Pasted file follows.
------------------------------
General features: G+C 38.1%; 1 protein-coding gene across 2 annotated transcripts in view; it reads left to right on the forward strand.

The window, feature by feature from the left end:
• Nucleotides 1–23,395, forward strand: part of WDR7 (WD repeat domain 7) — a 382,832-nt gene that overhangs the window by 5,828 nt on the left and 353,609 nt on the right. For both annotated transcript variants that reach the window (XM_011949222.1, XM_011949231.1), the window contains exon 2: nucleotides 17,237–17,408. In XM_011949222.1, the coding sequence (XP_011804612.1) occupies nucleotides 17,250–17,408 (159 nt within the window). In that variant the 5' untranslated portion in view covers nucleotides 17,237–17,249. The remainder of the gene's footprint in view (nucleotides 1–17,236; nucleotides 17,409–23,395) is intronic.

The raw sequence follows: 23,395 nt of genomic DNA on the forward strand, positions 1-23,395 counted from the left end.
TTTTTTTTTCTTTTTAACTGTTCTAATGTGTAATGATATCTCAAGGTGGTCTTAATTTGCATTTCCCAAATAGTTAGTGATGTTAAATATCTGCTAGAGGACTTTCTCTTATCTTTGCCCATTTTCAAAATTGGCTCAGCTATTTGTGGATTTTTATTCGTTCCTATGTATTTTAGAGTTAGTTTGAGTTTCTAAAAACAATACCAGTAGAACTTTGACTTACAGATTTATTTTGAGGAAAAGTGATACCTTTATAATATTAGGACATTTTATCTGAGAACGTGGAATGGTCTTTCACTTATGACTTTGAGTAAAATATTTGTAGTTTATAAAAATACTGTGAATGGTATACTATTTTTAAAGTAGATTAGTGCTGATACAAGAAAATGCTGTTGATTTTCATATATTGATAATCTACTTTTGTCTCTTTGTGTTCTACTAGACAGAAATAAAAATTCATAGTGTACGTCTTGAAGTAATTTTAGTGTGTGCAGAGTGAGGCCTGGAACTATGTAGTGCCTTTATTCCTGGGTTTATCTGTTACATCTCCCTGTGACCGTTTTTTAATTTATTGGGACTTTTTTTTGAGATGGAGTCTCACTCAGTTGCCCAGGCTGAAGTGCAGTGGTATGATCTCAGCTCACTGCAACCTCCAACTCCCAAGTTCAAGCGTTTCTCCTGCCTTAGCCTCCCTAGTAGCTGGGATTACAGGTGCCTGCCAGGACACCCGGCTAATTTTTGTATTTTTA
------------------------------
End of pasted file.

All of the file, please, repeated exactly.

General features: G+C 38.1%; 1 protein-coding gene across 2 annotated transcripts in view; it reads left to right on the forward strand.

The window, feature by feature from the left end:
• Nucleotides 1–23,395, forward strand: part of WDR7 (WD repeat domain 7) — a 382,832-nt gene that overhangs the window by 5,828 nt on the left and 353,609 nt on the right. For both annotated transcript variants that reach the window (XM_011949222.1, XM_011949231.1), the window contains exon 2: nucleotides 17,237–17,408. In XM_011949222.1, the coding sequence (XP_011804612.1) occupies nucleotides 17,250–17,408 (159 nt within the window). In that variant the 5' untranslated portion in view covers nucleotides 17,237–17,249. The remainder of the gene's footprint in view (nucleotides 1–17,236; nucleotides 17,409–23,395) is intronic.

The raw sequence follows: 23,395 nt of genomic DNA on the forward strand, positions 1-23,395 counted from the left end.
TTTTTTTTTCTTTTTAACTGTTCTAATGTGTAATGATATCTCAAGGTGGTCTTAATTTGCATTTCCCAAATAGTTAGTGATGTTAAATATCTGCTAGAGGACTTTCTCTTATCTTTGCCCATTTTCAAAATTGGCTCAGCTATTTGTGGATTTTTATTCGTTCCTATGTATTTTAGAGTTAGTTTGAGTTTCTAAAAACAATACCAGTAGAACTTTGACTTACAGATTTATTTTGAGGAAAAGTGATACCTTTATAATATTAGGACATTTTATCTGAGAACGTGGAATGGTCTTTCACTTATGACTTTGAGTAAAATATTTGTAGTTTATAAAAATACTGTGAATGGTATACTATTTTTAAAGTAGATTAGTGCTGATACAAGAAAATGCTGTTGATTTTCATATATTGATAATCTACTTTTGTCTCTTTGTGTTCTACTAGACAGAAATAAAAATTCATAGTGTACGTCTTGAAGTAATTTTAGTGTGTGCAGAGTGAGGCCTGGAACTATGTAGTGCCTTTATTCCTGGGTTTATCTGTTACATCTCCCTGTGACCGTTTTTTAATTTATTGGGACTTTTTTTTGAGATGGAGTCTCACTCAGTTGCCCAGGCTGAAGTGCAGTGGTATGATCTCAGCTCACTGCAACCTCCAACTCCCAAGTTCAAGCGTTTCTCCTGCCTTAGCCTCCCTAGTAGCTGGGATTACAGGTGCCTGCCAGGACACCCGGCTAATTTTTGTATTTTTA